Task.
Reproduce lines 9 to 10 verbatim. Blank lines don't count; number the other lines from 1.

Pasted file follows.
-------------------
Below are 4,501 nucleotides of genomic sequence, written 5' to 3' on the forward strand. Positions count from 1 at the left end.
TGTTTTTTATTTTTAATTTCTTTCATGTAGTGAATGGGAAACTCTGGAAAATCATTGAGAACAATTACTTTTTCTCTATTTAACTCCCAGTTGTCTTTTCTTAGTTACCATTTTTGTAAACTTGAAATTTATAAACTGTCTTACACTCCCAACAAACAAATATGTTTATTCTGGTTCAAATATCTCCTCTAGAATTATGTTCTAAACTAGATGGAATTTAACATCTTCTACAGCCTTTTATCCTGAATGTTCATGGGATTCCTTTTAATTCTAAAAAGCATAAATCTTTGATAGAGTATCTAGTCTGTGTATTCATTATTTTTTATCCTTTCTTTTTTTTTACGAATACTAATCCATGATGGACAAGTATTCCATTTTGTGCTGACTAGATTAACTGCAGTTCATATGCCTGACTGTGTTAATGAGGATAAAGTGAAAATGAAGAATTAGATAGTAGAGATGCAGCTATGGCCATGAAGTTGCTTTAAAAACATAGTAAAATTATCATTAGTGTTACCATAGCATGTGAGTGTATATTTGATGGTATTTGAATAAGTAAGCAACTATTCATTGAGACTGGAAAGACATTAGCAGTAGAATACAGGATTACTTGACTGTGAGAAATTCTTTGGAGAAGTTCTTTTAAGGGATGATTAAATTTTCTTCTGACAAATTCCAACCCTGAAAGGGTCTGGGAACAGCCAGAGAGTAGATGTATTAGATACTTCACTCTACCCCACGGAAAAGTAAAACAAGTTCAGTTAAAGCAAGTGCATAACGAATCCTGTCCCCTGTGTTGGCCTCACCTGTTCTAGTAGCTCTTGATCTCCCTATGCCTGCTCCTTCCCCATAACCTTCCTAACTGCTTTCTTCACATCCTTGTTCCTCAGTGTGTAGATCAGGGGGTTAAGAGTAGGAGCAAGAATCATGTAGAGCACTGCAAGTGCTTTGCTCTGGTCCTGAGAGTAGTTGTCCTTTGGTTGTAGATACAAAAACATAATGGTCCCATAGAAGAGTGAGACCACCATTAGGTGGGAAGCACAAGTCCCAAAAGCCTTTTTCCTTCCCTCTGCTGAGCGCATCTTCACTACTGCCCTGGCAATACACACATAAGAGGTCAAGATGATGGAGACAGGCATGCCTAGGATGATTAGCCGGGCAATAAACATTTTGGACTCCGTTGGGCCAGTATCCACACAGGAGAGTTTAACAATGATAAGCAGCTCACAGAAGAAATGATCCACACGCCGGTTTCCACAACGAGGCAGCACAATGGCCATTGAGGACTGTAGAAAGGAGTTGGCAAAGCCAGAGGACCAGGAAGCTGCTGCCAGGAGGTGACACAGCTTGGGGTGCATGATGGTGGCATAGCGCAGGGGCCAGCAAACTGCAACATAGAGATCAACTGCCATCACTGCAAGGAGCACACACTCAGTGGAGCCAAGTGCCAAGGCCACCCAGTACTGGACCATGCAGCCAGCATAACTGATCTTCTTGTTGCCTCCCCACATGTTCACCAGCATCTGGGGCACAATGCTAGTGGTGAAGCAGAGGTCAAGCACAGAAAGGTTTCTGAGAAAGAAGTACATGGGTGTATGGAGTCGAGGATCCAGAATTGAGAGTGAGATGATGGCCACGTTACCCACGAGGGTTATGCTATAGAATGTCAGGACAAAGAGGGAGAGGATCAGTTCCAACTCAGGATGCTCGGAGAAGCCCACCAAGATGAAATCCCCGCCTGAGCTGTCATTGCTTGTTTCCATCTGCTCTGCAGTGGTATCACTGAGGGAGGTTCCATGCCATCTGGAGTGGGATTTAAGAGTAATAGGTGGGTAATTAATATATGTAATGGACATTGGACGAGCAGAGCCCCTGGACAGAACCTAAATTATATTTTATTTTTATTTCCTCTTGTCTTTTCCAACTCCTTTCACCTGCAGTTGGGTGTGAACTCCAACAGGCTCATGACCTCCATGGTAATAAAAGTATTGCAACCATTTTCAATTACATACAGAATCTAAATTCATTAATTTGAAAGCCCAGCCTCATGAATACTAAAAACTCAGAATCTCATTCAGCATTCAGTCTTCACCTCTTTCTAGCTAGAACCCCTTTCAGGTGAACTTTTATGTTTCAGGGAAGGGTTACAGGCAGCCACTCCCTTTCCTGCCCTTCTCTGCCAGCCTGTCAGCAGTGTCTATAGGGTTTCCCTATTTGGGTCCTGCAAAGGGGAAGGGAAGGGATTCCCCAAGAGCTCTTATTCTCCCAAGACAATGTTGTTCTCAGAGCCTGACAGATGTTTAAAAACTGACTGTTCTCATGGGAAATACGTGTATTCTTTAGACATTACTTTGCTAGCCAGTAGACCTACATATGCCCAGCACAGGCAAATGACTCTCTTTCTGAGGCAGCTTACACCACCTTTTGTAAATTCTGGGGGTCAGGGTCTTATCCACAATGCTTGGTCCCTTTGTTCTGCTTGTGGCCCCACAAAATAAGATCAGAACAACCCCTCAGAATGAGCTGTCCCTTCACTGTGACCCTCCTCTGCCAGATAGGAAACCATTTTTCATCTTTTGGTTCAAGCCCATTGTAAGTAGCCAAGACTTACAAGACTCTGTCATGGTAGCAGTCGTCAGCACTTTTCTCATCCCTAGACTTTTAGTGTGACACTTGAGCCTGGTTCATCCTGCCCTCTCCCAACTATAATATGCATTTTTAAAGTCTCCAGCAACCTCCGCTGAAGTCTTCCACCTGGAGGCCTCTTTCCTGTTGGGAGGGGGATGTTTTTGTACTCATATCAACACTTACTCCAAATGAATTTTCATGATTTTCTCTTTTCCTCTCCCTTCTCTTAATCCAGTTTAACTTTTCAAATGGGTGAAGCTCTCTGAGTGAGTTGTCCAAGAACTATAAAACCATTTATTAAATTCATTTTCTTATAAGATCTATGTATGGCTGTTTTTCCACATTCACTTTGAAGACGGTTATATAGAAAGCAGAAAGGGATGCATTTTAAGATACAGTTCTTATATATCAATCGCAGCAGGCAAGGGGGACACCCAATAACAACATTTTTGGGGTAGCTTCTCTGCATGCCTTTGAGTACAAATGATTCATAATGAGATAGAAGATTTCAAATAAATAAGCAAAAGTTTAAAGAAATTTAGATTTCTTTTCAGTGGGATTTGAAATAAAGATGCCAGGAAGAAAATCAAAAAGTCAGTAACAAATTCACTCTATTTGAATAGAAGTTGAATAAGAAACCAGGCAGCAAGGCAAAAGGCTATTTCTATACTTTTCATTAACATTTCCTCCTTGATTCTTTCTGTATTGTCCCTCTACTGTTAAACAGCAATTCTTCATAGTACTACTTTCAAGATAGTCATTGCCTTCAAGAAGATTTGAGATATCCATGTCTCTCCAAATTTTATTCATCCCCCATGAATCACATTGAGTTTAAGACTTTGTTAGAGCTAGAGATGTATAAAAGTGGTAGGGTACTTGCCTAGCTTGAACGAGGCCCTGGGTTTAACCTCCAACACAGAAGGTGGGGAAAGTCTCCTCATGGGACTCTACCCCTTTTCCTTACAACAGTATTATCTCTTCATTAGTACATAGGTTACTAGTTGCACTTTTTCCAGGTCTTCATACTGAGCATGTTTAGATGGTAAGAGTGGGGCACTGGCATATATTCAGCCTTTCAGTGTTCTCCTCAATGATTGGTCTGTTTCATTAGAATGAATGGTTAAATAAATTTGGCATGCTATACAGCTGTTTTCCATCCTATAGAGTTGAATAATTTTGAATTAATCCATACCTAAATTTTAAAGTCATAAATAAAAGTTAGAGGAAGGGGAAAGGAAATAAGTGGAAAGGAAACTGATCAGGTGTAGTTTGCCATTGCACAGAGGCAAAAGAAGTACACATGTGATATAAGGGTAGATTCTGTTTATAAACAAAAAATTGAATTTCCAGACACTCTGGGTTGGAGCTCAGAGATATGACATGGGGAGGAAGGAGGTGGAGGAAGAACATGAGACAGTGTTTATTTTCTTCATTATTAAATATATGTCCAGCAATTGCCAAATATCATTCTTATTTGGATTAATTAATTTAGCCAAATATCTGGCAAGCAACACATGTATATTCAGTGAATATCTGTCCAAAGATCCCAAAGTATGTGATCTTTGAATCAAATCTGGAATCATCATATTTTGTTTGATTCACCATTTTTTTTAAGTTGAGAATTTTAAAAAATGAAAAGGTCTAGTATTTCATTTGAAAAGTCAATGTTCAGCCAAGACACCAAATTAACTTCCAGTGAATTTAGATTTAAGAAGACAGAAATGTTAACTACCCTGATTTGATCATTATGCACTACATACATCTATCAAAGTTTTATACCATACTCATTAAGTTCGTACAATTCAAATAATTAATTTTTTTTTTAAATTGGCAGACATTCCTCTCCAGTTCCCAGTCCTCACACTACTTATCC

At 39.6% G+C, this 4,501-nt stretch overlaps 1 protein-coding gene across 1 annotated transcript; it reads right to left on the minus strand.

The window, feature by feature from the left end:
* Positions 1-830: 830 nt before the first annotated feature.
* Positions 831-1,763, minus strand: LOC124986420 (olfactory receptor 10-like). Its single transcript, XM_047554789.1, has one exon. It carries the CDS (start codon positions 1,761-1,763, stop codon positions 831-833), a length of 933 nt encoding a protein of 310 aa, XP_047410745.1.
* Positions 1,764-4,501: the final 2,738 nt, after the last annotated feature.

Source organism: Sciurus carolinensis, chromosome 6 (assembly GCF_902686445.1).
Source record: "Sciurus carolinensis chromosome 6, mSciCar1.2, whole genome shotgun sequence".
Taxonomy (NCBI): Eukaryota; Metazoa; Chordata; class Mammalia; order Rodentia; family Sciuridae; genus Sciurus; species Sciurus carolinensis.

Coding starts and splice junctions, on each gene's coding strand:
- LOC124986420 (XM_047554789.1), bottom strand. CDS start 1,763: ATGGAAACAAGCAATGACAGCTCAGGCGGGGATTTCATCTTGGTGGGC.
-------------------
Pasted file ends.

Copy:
Source record: "Sciurus carolinensis chromosome 6, mSciCar1.2, whole genome shotgun sequence".
Taxonomy (NCBI): Eukaryota; Metazoa; Chordata; class Mammalia; order Rodentia; family Sciuridae; genus Sciurus; species Sciurus carolinensis.